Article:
As for Iran’s continued development of its nuclear capabilities, this, no doubt, is cause for alarm. We have repeatedly called for the Gulf region and Middle East to be free of weapons of mass destruction. We call on Iran to commit to its nuclear pledges and intensify its cooperation with the International Atomic Energy Agency. We will continue to work with allies and friends to ensure that.

China is not in the habit of throwing its diplomatic weight in initiatives aimed at resolving regional crises. The question is: Why was China specifically the mediator, not another country?

As the joint statement said, Saudi Arabia welcomed the initiative proposed by Chinese President Xi Jinping. It worked with it as an extension of the negotiations that it has been holding with the Iranians for two years. It is no secret that China enjoys positive relations with Saudi Arabia and Iran that has helped achieve rapprochement and highlight the Kingdom’s legitimate concerns.

We hope China’s sponsorship of the agreement would bolster coexistence and security in our region, and good neighborliness between countries. The three countries have a joint interest in preparing a regional environment that is marked by peace, security and stability so that they can work on building and developing regional and international partnerships that achieve economic development and prosperity for the people.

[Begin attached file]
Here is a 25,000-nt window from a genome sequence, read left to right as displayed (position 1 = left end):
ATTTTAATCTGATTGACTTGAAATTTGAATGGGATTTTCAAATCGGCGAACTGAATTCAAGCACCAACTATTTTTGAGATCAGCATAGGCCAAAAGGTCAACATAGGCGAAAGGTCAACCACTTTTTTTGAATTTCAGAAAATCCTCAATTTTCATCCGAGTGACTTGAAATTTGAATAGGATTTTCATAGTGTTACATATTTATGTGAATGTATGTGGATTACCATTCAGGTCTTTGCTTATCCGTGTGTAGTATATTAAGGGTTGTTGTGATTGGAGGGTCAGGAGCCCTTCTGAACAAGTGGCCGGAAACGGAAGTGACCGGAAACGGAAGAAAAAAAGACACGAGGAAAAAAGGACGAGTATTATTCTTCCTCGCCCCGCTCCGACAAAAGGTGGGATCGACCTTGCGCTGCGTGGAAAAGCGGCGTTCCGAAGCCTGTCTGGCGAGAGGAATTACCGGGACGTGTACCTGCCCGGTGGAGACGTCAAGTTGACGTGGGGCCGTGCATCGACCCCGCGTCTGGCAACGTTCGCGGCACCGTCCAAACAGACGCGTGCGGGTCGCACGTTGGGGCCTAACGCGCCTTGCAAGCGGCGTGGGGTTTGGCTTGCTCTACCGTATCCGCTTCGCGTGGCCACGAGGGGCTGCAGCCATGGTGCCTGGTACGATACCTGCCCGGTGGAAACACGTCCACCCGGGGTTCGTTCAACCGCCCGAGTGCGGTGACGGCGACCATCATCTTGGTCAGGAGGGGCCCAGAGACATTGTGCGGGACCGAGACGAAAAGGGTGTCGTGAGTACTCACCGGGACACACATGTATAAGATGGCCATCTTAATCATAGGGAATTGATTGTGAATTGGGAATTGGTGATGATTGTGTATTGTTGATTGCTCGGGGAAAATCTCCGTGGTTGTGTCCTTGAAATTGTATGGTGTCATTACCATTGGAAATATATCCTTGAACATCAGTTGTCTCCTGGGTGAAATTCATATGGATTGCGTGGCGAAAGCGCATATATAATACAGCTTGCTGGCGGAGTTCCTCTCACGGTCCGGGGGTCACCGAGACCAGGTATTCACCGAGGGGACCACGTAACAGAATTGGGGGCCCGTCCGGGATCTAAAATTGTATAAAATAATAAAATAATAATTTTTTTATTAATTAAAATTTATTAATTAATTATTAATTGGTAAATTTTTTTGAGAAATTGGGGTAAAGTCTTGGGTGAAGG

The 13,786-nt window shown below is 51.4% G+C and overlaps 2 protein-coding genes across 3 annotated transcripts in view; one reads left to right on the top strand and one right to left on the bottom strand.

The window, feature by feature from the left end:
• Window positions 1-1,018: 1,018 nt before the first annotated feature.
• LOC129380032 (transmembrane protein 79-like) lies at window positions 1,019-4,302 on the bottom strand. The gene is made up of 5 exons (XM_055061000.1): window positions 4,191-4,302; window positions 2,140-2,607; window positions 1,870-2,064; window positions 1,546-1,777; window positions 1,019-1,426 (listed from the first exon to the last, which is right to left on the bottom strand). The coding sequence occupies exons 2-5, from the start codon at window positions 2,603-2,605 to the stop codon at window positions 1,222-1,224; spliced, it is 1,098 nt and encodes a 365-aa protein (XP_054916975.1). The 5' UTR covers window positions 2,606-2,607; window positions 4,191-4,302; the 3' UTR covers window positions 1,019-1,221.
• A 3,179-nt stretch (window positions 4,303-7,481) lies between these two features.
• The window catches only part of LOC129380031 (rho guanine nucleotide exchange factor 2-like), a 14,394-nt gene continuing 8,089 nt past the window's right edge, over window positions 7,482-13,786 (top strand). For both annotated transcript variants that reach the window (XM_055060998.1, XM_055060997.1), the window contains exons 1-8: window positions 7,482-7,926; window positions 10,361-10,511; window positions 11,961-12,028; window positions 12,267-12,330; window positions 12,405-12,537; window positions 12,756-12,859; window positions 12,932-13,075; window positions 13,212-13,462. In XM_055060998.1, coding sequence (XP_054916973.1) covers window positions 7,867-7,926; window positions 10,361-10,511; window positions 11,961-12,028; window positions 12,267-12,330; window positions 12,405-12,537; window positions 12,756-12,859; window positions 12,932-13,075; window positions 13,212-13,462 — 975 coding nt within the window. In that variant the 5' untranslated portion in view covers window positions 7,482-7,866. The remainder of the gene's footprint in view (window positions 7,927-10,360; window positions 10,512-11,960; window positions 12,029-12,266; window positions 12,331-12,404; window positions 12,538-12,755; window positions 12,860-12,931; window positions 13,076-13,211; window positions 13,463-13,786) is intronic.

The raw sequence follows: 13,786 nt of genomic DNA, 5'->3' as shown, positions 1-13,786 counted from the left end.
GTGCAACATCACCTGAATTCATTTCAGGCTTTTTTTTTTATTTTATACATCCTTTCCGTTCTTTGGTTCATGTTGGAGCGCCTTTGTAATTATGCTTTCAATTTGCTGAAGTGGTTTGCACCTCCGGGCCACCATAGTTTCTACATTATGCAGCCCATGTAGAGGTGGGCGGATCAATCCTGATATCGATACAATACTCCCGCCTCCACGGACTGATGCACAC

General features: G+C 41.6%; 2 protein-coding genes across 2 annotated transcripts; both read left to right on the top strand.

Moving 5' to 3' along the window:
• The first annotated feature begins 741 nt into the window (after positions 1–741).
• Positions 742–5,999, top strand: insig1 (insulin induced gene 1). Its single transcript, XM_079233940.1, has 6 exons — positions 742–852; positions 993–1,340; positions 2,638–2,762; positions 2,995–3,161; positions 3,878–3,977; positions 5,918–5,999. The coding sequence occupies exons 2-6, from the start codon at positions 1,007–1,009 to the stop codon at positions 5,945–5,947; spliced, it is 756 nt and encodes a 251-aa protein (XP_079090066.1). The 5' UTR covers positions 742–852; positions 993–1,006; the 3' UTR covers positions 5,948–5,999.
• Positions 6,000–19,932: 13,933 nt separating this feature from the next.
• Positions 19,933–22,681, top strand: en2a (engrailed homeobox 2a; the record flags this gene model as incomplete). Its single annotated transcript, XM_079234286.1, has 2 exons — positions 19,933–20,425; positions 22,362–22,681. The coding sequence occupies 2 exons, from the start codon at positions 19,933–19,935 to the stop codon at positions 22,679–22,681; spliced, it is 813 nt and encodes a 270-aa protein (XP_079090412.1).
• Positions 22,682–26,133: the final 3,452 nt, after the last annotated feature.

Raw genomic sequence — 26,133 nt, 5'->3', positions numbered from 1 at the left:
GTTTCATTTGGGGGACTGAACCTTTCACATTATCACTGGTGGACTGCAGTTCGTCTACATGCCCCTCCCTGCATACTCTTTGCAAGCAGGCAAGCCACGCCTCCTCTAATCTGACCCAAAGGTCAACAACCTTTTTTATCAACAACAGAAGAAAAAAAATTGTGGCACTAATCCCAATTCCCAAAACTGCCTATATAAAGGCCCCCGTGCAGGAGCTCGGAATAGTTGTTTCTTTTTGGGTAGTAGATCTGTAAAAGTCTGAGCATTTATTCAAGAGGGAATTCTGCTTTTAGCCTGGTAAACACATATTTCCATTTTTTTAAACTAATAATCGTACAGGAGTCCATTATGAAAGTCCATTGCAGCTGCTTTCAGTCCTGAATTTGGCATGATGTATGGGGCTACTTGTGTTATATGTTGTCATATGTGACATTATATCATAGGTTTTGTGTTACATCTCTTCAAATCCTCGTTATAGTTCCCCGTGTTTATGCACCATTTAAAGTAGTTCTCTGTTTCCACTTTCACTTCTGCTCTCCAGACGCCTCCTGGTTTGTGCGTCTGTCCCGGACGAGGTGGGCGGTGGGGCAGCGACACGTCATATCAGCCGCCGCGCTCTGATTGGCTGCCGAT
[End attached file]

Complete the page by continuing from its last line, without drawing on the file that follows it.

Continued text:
You had proposed an initiative in Moscow to end the Ukraine conflict. Can you shed more light on your diplomatic efforts there, specifically how accepting the warring parties were of any Saudi role? Have you made progress in this area and are you optimistic over your success?

We were and are still ready to exert efforts and to work with both countries to reach a political solution that would end the crisis and fighting and save lives.

The efforts of Prince Mohammed bin Salman, Crown Prince and Prime Minister, led to a prisoner exchange between the two sides. The Kingdom has been focusing on meeting the immediate humanitarian needs that emerged from the war. Our humanitarian response in Ukraine is evidence of this drive.

The situation requires both parties, as well as the international community, to stop the dangerous escalation that has harmed the two countries and Europe’s security and weakened international cooperation.

This article was first published on Asharq Al-Awsat